When you see a trauma patient with a subarachnoid hemorrhage, it's easy to assume that the hemorrage was a direct result of the trauma. But what if the occurence of the trauma was actually secondary to the hemorrhage? In this video, from our Brain CT Essentials course, we'll discuss two unusual cases involving patients who present with subarachnoid hemorrhages after trauma, and why you shouldn't always believe what you see.
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Subarachnoid hemorrhage is frequently evident in patients after head trauma. But, we need to consider its presence carefully since in some cases, subarachnoid hemorrhage contributes to the traumatic event, rather than its consequence. A reasonable approach is to consider the extent of the hemorrhage, and how it corresponds with the magnitude of trauma based on the history and other signs of head trauma, such as scalp swelling or fractures.
Traumatic subarachnoid hemorrhage is frequently limited to a few sulci over the convexities of the brain, as in this example, of a patient who struck his head on a concrete floor after a fall. But the pattern of hemorrhage alone is not sufficient to predict its cause. The nature of the traumatic injury is an important predictive factor as well.
For example, subarachnoid hemorrhage on the scan of a pedestrian who is struck by a car while crossing the street is most likely traumatic. But diffuse subarachnoid hemorrhage in a 50 year old patient, found unconscious after a unwitnessed minor car crash should lead you to consider that the hemorrhage was secondary to an underlying ruptured aneurysm.
This patient was noted to have subarachnoid hemorrhage on CT after a motor vehicle collision. But because of poor history regarding the nature of the accident, this patient had CT angiography with volume reconstructions because there was concern for a vascular cause of the hemorrhage since the patient had no evidence of head trauma. The CTA was negative and no further imaging was recommended.
This 45 year old woman was found unconscious off the road in a car that it hit a tree, but the event was unwitnessed. She had no memory of the accident, which is common. Her CT demonstrated diffuse subarachnoid hemorrhage and an incidental colloid cyst. Based on the extent of hemorrhage on her CT scan, vascular imaging was obtained.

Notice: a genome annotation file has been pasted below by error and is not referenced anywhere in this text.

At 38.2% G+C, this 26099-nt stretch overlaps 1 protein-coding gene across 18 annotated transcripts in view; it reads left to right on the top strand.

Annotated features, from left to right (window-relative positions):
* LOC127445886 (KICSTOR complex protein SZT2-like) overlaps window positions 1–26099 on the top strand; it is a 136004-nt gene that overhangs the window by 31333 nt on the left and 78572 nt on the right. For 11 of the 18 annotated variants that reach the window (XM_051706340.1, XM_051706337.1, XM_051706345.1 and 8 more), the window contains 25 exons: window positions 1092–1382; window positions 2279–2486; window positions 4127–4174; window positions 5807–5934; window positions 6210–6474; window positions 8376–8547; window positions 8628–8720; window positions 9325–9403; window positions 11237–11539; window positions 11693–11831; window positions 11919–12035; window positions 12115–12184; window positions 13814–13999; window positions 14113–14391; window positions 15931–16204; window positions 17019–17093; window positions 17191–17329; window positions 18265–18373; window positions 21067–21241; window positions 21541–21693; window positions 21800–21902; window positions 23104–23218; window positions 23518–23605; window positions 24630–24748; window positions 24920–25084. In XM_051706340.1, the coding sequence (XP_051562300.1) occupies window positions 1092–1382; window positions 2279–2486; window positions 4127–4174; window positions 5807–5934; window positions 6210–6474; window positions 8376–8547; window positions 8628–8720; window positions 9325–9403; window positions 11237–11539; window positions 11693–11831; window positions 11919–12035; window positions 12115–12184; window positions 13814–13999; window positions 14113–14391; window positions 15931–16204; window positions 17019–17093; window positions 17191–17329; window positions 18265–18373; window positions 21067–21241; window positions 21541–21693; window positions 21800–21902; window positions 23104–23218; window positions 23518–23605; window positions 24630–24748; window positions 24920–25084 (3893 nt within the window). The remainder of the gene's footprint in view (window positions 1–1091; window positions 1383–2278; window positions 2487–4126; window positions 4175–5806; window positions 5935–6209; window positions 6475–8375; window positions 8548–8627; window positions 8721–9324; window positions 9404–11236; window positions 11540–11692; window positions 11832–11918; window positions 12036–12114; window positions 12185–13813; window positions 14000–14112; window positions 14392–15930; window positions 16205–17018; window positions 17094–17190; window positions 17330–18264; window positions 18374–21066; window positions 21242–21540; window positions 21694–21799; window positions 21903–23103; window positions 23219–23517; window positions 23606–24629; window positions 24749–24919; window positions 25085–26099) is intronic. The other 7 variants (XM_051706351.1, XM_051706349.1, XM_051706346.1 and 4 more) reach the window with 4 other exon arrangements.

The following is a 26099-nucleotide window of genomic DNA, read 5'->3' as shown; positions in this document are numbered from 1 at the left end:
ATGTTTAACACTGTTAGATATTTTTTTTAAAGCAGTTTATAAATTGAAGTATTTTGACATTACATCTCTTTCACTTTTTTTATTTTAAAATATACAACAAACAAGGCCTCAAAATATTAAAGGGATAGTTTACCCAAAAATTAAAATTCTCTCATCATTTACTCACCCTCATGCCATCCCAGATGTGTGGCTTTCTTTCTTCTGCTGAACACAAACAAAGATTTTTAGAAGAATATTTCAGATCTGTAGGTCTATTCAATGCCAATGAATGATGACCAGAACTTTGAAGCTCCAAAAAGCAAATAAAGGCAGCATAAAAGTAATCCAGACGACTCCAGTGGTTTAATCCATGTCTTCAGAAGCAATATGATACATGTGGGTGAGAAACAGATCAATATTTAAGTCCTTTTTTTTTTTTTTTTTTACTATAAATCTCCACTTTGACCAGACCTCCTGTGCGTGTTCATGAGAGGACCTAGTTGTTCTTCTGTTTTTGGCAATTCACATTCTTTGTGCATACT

Her digital subtraction angiogram demonstrated in anterior communicating artery aneurysm. So her subarachnoid hemorrhage was from a ruptured aneurysm that was most likely the cause of the accident as well. CT imaging of this patient after a car accident revealed subarachnoid hemorrhage, but there was also a typical traumatic hemorrhage in the splenium of the corpus callosum, left frontal lobe, along with scattered subarachnoid hemorrhage, seen here in the cortical sulci.
In a case like this, unless there's compelling clinical history to the contrary, the imaging is entirely consistent with subarachnoid hemorrhage secondary to trauma. Even when you see uncommon patterns of hemorrhage, as in this case, where the subarachnoid hemorrhage has filled the basilar cisterns, but is accompanied by a parenchymal hemorrhage, you cannot conclude that the hemorrhage is not due to a ruptured aneurysm.
This case also demonstrates another finding associated with aneurysmal subarachnoid hemorrhage. Notice that the temporal horns are dilated. This is a sign of communicating hydrocephalus, that is not commonly encountered with subarachnoid hemorrhage when it's the result of trauma. A few times in a career you'll see cases like this one where there was rupture of a pseudo-aneurysm that resulted from an injury to the arterial wall from trauma.
A pseudo-aneurysm differs from a typical aneurysm since it has fewer layers in its wall. This patient was found unconscious in her car after they'd gone off the road, at night, at high velocity. Her CT had an unusual pattern of subarachnoid hemorrhage that was seen in the pericallosal cistern rather than within the corpus callosum itself. A CT angiogram was ordered while the patient was still in the emergency room.
Sagittal reconstructions of that CTA revealed a small aneurysm of the anterior cerebral artery that was confirmed on digital subtraction angiography. The change in its appearance between the CTA and the DSA that followed, suggest there was enlargement of this pseudo-aneurysm.
This particular injury of the anterior cerebral artery has been reported after trauma and is thought to be the result of an injury to the pericallosal, as a result of its contact with Falx during the trauma. This other patient had a penetrating injury to the skull that resulted in a parenchymal hemorrhage and diffuse subarachnoid hemorrhage that filled the suprasellar cistern and interpeduncular cisterns.
A digital subtraction angiogram in this case revealed that the cause of the subarachnoid hemorrhage was a middle cerebral artery pseudo-aneurysm, that was a result of trauma but in this case, the penetrating injury. The point of these last two unusual cases is to illustrate that subarachnoid hemorrhage in a patient after trauma is not always an either or question of trauma versus ruptured aneurysm.
Rarely, the subarachnoid hemorrhage is from a ruptured pseudo-aneurysm that formed at time of the trauma. So when you see subarachnoid hemorrhage in a patient after head trauma put on your Sherlock Holmes hat, and consider the case in the context of the magnitude of the trauma, the circumstances of the trauma, and the pattern of bleeding.
In the ER CT angiography is a valuable non-invasive test that can help establish the diagnosis in most cases, when uncertainty regarding the cause of the subarachnoid hemorrhage persists.